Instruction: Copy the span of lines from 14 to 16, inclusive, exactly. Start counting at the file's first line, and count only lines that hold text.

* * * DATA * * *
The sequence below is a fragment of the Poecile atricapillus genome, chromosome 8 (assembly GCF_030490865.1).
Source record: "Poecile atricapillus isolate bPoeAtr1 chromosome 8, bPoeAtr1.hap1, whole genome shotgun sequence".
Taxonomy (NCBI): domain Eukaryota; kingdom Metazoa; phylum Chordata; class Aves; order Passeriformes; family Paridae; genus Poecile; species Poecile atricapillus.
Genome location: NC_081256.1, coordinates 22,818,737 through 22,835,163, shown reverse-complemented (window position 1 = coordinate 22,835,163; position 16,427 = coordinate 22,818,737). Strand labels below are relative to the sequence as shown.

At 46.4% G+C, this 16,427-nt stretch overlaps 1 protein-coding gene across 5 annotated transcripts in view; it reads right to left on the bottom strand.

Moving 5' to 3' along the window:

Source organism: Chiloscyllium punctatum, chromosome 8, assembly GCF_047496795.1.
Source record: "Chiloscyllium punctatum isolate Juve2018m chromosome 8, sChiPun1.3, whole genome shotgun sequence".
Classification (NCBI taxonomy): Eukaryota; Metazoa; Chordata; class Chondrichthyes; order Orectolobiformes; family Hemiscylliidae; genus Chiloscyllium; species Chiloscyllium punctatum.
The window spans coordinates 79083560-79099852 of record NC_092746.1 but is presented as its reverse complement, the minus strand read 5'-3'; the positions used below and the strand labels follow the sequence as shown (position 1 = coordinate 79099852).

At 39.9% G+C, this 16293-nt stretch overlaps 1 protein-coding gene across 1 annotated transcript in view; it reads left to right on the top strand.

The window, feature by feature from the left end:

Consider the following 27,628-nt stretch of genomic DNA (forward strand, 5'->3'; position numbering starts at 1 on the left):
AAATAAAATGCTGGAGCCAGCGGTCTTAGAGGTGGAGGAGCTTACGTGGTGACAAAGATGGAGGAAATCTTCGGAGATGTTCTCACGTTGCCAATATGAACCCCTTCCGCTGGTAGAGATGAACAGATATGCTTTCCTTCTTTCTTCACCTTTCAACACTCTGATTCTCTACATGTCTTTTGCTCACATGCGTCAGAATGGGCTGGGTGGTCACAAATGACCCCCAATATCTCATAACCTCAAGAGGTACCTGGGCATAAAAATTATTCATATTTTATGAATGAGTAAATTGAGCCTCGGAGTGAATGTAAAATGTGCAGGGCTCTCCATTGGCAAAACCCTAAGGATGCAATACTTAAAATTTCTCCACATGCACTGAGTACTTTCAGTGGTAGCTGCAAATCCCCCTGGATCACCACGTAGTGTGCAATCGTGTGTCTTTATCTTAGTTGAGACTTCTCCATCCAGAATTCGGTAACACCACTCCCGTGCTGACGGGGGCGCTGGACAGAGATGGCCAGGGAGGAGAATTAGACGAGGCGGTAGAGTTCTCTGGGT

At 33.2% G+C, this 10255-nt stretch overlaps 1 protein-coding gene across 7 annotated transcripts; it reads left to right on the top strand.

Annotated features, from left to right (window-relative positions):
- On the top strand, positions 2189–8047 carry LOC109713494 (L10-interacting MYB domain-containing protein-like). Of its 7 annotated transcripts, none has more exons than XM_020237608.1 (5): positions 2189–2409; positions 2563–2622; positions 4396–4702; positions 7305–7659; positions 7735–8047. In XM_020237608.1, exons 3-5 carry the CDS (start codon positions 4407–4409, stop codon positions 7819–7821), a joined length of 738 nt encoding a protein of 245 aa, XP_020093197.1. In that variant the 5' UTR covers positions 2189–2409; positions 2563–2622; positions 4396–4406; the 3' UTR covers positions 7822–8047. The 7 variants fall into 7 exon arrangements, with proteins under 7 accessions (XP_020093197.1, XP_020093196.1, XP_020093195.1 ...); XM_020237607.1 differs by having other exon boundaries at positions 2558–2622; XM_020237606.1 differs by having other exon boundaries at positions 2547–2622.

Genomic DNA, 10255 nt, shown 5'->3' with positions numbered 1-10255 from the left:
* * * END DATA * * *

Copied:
AAATAAAATGCTGGAGCCAGCGGTCTTAGAGGTGGAGGAGCTTACGTGGTGACAAAGATGGAGGAAATCTTCGGAGATGTTCTCACGTTGCCAATATGAACCCCTTCCGCTGGTAGAGATGAACAGATATGCTTTCCTTCTTTCTTCACCTTTCAACACTCTGATTCTCTACATGTCTTTTGCTCACATGCGTCAGAATGGGCTGGGTGGTCACAAATGACCCCCAATATCTCATAACCTCAAGAGGTACCTGGGCATAAAAATTATTCATATTTTATGAATGAGTAAATTGAGCCTCGGAGTGAATGTAAAATGTGCAGGGCTCTCCATTGGCAAAACCCTAAGGATGCAATACTTAAAATTTCTCCACATGCACTGAGTACTTTCAGTGGTAGCTGCAAATCCCCCTGGATCACCACGTAGTGTGCAATCGTGTGTCTTTATCTTAGTTGAGACTTCTCCATCCAGAATTCGGTAACACCACTCCCGTGCTGACGGGGGCGCTGGACAGAGATGGCCAGGGAGGAGAATTAGACGAGGCGGTAGAGTTCTCTGGGT

At 33.2% G+C, this 10255-nt stretch overlaps 1 protein-coding gene across 7 annotated transcripts; it reads left to right on the top strand.

Annotated features, from left to right (window-relative positions):